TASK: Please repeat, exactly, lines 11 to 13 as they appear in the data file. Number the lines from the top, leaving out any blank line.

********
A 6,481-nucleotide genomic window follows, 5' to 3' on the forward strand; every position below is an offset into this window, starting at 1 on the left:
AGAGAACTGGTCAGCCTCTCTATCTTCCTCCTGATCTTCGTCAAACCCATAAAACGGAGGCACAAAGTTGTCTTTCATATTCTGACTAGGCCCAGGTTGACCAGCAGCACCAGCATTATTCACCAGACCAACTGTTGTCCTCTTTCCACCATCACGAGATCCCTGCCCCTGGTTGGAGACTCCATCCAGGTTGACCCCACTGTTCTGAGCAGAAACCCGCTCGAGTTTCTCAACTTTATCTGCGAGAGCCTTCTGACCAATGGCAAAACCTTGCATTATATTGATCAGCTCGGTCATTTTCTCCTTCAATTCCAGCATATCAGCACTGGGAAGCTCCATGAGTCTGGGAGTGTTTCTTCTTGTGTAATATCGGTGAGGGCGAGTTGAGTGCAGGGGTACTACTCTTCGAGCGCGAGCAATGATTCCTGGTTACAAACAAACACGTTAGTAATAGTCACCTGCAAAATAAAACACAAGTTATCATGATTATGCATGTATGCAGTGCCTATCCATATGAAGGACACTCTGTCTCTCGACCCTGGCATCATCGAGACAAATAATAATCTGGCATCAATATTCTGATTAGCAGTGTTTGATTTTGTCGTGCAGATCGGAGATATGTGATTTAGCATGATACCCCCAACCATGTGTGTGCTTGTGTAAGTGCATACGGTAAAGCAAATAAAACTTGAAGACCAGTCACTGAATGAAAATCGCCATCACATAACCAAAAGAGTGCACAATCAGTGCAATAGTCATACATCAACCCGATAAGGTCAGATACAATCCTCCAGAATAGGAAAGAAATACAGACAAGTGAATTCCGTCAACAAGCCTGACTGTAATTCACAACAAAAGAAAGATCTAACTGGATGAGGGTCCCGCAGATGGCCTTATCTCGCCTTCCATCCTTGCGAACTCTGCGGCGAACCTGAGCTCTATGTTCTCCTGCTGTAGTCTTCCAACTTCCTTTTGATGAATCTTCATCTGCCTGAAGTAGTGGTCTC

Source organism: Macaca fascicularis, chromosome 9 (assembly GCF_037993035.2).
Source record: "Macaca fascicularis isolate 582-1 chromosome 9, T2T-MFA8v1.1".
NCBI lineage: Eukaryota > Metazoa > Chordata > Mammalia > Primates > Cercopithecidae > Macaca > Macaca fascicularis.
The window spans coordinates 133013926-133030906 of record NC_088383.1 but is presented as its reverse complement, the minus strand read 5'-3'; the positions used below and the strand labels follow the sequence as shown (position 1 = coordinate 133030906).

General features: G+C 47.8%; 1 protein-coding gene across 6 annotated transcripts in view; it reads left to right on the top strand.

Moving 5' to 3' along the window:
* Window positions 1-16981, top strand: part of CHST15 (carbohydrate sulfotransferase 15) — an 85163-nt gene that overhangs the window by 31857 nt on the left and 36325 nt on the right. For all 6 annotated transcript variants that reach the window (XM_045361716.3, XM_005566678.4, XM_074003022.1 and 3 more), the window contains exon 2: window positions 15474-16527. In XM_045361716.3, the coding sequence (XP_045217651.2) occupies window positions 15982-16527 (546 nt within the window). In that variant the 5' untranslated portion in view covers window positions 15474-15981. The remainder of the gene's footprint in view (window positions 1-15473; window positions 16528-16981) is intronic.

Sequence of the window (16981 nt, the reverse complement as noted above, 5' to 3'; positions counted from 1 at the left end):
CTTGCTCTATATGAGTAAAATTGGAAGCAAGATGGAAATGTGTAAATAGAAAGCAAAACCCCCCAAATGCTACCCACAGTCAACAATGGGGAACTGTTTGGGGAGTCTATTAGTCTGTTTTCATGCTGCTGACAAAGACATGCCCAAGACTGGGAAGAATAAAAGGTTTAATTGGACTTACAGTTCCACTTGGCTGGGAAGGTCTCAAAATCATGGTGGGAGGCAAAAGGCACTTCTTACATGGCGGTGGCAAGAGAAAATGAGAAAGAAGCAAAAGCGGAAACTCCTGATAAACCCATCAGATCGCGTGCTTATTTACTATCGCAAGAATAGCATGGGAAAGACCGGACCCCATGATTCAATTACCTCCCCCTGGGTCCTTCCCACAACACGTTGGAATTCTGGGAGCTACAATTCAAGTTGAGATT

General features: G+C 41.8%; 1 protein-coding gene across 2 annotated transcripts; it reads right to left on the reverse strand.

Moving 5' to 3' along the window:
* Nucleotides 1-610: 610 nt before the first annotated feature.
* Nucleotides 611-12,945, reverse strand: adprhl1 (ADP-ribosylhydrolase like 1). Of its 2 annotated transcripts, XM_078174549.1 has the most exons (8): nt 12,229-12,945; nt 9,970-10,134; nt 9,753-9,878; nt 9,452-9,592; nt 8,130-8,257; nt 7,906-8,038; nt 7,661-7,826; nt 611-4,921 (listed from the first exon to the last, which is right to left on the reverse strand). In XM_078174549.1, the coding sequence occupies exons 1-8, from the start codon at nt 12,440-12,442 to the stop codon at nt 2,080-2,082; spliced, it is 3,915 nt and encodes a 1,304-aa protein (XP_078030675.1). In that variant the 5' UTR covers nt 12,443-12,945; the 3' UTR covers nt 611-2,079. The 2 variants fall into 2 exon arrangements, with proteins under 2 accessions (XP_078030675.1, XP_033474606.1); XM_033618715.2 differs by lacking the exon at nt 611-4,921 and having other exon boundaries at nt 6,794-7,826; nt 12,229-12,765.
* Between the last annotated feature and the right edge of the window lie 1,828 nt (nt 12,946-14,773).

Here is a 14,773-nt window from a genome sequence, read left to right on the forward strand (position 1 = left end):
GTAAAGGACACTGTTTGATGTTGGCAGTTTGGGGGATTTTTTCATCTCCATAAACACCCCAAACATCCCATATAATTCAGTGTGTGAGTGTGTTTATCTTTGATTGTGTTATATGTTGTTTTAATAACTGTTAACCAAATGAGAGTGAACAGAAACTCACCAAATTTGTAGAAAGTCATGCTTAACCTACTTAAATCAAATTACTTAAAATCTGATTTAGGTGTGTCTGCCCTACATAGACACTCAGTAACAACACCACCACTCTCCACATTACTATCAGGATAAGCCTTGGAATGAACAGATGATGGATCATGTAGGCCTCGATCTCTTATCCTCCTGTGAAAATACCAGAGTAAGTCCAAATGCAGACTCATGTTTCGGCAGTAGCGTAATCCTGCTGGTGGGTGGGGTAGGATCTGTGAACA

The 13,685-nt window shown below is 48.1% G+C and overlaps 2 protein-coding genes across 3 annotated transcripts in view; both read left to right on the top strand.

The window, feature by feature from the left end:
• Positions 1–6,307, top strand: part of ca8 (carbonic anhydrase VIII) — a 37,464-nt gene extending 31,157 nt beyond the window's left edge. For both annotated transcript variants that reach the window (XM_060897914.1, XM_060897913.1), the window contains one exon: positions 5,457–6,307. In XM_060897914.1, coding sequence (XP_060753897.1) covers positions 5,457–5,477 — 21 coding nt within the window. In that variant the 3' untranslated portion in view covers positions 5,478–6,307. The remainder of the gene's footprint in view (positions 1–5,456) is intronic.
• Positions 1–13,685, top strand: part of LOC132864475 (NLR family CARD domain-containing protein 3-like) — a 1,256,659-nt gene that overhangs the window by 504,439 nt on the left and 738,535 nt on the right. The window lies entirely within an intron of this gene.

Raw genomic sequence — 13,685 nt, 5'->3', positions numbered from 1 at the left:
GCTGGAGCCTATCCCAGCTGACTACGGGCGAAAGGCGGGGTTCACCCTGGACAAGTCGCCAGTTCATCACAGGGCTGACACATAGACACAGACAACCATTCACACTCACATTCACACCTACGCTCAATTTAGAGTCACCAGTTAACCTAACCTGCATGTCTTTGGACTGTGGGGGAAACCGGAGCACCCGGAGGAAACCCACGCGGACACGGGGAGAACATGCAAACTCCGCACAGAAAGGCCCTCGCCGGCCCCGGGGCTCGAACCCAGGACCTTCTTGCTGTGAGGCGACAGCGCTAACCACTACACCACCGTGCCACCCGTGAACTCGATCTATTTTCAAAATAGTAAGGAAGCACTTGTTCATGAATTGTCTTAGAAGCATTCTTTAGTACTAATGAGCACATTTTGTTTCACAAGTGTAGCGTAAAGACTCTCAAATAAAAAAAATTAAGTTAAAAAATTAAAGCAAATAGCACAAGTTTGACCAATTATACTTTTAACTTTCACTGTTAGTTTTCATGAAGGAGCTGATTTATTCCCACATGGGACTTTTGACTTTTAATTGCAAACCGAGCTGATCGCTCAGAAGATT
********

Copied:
CTTGCTCTATATGAGTAAAATTGGAAGCAAGATGGAAATGTGTAAATAGAAAGCAAAACCCCCCAAATGCTACCCACAGTCAACAATGGGGAACTGTTTGGGGAGTCTATTAGTCTGTTTTCATGCTGCTGACAAAGACATGCCCAAGACTGGGAAGAATAAAAGGTTTAATTGGACTTACAGTTCCACTTGGCTGGGAAGGTCTCAAAATCATGGTGGGAGGCAAAAGGCACTTCTTACATGGCGGTGGCAAGAGAAAATGAGAAAGAAGCAAAAGCGGAAACTCCTGATAAACCCATCAGATCGCGTGCTTATTTACTATCGCAAGAATAGCATGGGAAAGACCGGACCCCATGATTCAATTACCTCCCCCTGGGTCCTTCCCACAACACGTTGGAATTCTGGGAGCTACAATTCAAGTTGAGATT

General features: G+C 41.8%; 1 protein-coding gene across 2 annotated transcripts; it reads right to left on the reverse strand.

Moving 5' to 3' along the window: